Let me start off by saying that post-processing infrared photos is not difficult. The biggest help you can give yourself is to remember these images are just photographs, but they are photographs that include nearly infrared light.
I feel as if I entered into the post-processing phase of my newly shot IR photos with a certain timidness, which was completely unfounded. While we’re about to briefly talk about the biggest hurdle I had to overcome with the processing the overall concept of editing an IR photo is really no different than any other picture.
The Magical Realm of White Balance
If you’ve ever heard someone say “always shoot RAW” and doubted the truth of it – let me tell you now that when it comes to post-processing your near-infrared images, shooting in RAW format is essential. I made the mistake of not switching the camera from JPG (my fault, I should have checked) to RAW and the resulting images were completely unusable.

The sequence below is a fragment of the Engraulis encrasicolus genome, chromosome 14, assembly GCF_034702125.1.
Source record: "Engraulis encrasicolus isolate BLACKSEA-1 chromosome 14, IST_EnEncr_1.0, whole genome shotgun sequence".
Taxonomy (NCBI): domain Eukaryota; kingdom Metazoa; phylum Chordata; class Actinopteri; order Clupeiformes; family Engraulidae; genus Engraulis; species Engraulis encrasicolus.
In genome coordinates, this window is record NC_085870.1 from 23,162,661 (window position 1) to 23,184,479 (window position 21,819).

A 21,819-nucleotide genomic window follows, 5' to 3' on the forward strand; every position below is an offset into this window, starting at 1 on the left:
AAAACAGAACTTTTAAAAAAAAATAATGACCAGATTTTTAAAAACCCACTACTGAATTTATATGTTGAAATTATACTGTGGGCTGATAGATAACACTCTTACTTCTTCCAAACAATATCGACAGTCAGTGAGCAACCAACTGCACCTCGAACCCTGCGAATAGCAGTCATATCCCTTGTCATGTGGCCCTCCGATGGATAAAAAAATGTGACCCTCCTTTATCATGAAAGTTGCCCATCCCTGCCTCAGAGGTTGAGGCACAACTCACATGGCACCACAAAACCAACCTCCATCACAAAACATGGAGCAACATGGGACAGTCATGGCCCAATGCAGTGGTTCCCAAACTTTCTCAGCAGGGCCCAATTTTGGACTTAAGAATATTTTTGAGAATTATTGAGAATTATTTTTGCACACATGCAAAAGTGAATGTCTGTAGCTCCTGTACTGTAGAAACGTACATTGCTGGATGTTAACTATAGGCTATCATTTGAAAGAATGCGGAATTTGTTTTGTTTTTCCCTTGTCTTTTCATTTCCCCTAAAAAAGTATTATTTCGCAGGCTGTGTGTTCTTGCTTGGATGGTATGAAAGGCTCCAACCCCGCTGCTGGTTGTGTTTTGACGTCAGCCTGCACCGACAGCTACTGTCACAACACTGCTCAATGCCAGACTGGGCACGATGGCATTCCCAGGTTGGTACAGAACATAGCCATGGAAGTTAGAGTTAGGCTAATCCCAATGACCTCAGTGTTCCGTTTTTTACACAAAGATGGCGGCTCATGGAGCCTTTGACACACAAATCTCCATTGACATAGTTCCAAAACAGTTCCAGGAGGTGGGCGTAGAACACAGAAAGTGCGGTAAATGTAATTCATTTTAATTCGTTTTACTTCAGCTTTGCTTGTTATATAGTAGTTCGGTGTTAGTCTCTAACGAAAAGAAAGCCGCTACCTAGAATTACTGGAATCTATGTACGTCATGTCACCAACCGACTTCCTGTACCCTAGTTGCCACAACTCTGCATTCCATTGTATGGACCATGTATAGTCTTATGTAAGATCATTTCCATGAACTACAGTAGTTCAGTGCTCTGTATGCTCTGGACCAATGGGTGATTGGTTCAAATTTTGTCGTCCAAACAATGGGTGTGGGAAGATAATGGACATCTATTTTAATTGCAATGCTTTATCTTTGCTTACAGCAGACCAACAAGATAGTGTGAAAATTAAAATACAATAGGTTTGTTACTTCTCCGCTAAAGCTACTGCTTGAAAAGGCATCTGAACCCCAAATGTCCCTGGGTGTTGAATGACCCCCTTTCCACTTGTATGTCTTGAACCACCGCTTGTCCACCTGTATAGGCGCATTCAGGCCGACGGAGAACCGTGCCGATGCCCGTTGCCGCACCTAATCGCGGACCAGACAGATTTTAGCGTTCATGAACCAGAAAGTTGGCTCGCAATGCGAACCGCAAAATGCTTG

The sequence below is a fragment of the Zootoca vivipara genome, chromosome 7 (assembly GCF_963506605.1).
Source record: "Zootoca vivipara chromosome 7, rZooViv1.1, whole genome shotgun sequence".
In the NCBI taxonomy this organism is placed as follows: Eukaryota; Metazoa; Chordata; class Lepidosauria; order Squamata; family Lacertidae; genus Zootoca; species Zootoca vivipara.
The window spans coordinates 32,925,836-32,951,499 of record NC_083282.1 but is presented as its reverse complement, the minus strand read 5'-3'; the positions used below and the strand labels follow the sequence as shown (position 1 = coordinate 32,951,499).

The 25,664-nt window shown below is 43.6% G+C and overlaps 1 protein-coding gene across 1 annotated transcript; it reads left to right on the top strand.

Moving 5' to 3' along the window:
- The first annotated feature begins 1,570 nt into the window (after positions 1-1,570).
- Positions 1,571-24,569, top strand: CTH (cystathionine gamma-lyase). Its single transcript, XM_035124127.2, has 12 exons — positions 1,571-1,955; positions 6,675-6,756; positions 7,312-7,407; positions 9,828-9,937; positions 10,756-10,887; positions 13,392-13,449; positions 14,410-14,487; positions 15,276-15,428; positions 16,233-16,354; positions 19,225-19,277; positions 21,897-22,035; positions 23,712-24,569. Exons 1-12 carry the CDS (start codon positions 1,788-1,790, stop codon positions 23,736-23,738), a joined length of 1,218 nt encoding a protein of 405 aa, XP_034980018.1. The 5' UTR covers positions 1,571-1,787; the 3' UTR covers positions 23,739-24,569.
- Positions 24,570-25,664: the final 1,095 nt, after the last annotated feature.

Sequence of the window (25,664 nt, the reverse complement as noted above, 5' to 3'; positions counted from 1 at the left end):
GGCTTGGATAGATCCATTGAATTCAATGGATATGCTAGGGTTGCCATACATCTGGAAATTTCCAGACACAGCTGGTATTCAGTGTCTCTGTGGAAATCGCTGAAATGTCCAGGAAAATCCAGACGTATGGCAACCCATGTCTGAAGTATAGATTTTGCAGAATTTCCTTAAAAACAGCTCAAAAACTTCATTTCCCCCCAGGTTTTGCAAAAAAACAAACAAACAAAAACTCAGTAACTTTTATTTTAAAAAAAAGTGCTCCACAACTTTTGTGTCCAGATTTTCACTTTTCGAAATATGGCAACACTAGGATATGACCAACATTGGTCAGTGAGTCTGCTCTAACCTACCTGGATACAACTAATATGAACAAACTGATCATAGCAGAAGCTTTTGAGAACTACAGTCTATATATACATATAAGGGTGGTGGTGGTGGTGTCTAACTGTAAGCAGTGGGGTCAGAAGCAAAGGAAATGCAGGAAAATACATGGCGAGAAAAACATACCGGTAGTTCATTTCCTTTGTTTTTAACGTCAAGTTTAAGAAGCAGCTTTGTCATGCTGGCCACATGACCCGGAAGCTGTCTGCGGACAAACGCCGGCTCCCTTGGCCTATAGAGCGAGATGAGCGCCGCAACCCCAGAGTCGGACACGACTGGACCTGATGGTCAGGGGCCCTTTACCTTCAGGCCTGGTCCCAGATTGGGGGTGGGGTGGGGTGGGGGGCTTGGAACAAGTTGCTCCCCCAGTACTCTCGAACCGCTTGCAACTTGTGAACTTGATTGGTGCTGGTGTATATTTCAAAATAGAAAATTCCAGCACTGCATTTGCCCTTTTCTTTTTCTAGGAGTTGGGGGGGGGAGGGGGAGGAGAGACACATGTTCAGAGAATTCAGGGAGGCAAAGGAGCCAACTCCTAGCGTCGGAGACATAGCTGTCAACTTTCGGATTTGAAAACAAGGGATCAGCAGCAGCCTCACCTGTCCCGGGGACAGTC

Why? Because JPG files simply do not have the information to effectively set an accurate White Balance in post-production. If there’s one thing that is completely 100%, definitely, totally essential, and inescapable it is that White Balance is key to a successful infrared photograph.
The challenge with IR converted cameras is that the influx of IR light confuses the camera so that Auto White Balance is completely inaccurate. You can set a Custom White Balance in camera and the easiest way is set it off of green foliage (chlorophyll reflects infrared and is thusly white or close). But if you want to do it all in the editing phase, here’s a quick run-through of how to get it done.
Using Adobe’s DNG Profile Editor
This goes back to what we talked about earlier in this section. Don’t assume that there is a secret to IR photography processing. They are no different from normal photos in that you should have a desired White Balance and exposure. That’s it.
The problem with setting a White Balance for IR images in post-processing is that the color temperature can’t go low enough to correct the image. This is where an often neglected section of Adobe Lightroom called “Camera Calibration” will quite literally save you from pulling out clumps of your hair in frustration.
Using an even lesser known piece of Adobe wizardry called the DNG Profile Editor, you can create a custom White Balance profile and place it in the Camera Calibration section of Lightroom. This is what will allow you to accurately color correct your IR photos.